The Missouri House has given initial approval to a proposed tracking system for prescription drugs that backers hope will fight opioid abuse in Missouri. Specifically it aims to help stop “doctor shopping;” the practice of going to multiple doctors seeking multiple prescriptions for valuable and addictive medications.
House Bill 90 would make Missouri the 50th state to enact a prescription drug monitoring program (PDMP). The electronic registry would take information on those who prescribe, use, or dispense prescription drugs.
“There’s just so many times in a career [someone has] had to go to somebody’s house and tell them that their loved one has overdosed and died because somebody was doctor shopping, selling them drugs, and they’ve overdosed on them. That is the worst thing that you will ever have to do in a career, and I’m telling you I never, ever, want to do it again,” said Rhoads. “That’s why, Mr. Speaker, I urge the body to vote for this bill.”
The bill is sponsored by Sikeston Republican Holly Rehder, who has spoken publicly many times about her own family’s experience with addiction.
“I grew up in poverty. One of my stepdads was a dealer. My sister married a dealer at 16, was a main line user by the time she was 16,” said Rehder. “I didn’t use drugs because I was afraid of them. I saw what they did to those around me.”
Rehder said it was that fear that caused her to raise her children “differently,” but when her daughter was given a prescription for opioid painkillers after cutting her thumb at work, she became addicted.
Rehder said addictions to opioid painkillers often begin with a legal prescription following an injury, such as when a high school athlete gets hurt.
Before giving the bill first-round approval, the House changed it so that by 2020, pharmacists will have to report information to the registry in real-time.
The sponsor of that change, Representative Lynn Morris (R-Nixa), owns a chain of pharmacies.
“By doing real-time, all my stores are connected real-time, and we know how much importance that is in trying to catch people that are drug shopping every day, and we catch them and we don’t fail to catch them,” said Morris.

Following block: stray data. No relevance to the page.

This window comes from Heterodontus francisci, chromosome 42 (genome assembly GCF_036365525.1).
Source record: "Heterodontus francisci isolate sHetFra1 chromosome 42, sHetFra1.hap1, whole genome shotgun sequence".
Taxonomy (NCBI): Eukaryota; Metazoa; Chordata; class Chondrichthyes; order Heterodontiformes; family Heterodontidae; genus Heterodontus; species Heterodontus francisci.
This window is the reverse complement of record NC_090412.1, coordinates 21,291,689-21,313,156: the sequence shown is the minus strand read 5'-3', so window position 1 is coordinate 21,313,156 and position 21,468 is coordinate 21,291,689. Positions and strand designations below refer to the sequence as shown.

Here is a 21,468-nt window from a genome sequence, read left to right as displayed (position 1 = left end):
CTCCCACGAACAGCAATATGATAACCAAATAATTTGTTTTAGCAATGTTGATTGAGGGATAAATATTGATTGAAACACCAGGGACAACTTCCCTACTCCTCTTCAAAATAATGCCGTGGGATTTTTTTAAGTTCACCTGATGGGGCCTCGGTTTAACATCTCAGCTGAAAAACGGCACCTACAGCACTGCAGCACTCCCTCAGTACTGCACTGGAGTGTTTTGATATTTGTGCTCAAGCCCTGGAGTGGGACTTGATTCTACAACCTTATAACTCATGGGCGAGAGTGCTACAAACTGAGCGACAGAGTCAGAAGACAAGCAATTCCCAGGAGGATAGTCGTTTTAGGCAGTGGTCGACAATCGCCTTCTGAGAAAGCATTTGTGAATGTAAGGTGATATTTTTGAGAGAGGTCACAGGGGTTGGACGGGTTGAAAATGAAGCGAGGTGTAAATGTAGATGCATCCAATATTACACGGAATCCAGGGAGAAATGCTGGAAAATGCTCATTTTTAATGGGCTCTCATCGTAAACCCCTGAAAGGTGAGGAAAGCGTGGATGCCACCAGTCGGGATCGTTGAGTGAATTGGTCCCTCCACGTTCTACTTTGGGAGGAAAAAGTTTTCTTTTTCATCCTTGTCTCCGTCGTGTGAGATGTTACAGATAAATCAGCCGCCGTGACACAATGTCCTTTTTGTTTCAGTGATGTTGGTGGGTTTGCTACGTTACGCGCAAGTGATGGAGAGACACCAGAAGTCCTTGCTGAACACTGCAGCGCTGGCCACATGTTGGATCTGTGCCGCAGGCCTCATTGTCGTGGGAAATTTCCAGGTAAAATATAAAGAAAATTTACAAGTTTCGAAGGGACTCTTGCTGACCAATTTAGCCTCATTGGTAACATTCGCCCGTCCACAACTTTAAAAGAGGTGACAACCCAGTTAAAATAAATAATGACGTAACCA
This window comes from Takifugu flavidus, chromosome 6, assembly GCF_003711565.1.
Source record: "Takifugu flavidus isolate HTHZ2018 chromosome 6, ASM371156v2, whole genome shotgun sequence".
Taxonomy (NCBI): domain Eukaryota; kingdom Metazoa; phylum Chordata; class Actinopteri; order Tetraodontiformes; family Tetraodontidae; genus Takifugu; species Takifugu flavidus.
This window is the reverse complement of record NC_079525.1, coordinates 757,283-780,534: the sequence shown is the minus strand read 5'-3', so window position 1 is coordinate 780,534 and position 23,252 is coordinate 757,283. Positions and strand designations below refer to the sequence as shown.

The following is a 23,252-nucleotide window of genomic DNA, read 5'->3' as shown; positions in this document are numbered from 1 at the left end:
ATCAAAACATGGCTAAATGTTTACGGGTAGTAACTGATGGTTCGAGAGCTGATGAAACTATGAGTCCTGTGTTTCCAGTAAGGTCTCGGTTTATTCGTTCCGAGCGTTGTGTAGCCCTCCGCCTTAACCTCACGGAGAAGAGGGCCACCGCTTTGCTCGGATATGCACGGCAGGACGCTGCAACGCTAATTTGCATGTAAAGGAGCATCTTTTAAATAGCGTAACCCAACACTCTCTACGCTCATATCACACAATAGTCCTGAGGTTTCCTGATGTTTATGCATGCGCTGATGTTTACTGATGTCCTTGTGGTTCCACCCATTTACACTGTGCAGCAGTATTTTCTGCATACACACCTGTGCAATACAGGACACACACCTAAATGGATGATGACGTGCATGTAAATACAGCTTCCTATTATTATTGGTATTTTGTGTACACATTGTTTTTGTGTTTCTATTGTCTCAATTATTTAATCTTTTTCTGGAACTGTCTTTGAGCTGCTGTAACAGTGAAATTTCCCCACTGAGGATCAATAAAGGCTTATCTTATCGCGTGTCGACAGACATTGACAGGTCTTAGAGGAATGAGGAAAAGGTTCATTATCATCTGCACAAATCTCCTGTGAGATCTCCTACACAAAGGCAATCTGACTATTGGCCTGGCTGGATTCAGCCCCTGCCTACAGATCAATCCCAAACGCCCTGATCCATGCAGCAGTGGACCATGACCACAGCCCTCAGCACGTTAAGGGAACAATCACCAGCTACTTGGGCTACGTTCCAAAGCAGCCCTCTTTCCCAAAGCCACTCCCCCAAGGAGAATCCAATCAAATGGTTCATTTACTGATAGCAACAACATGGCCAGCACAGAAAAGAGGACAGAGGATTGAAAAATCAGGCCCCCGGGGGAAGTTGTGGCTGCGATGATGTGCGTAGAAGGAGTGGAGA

Opponents say a PDMP creates a government database and poses a threat to the privacy of anyone using prescription drugs.
Harrisonville Republican Rick Brattin also argued PDMPs must not be effective because they exist in all other states, yet President Donald Trump has launched a task force to fight opioid addiction.
“So that would lend to me that this sort of program does not work and it has no effect, and if it has we would not be issuing a task force for the entire country to tackle the overprescribing of opioids,” said Brattin.
Ash Grove Republican Mike Moon also maintains PDMPs are not effective, and urged his fellow lawmakers to consider whether Missouri should launch one.
“As of 2014 Missouri ranked 24th in the nation related to the number of deaths due to prescription drug overdose, and we’re not participating in the PDMP. You’d think that Missouri would be number one in the abuse category, but we’re not,” said Moon
Brattin and others offered other changes to HB 90 saying it needed to be strengthened, in part because similar versions have stalled in the state Senate in past years. Rehder urged legislators to reject them, saying that over the five years she’s handled the issue, stakeholders including law enforcement and medical experts have helped develop the language she’s proposing. Those amendments were then rejected.
Another favorable vote would send the bill to the Senate, where in past years it has been stopped primarily by Senator Rob Schaaf (R-St. Joseph), who has his own PDMP proposal which cleared that chamber early this month.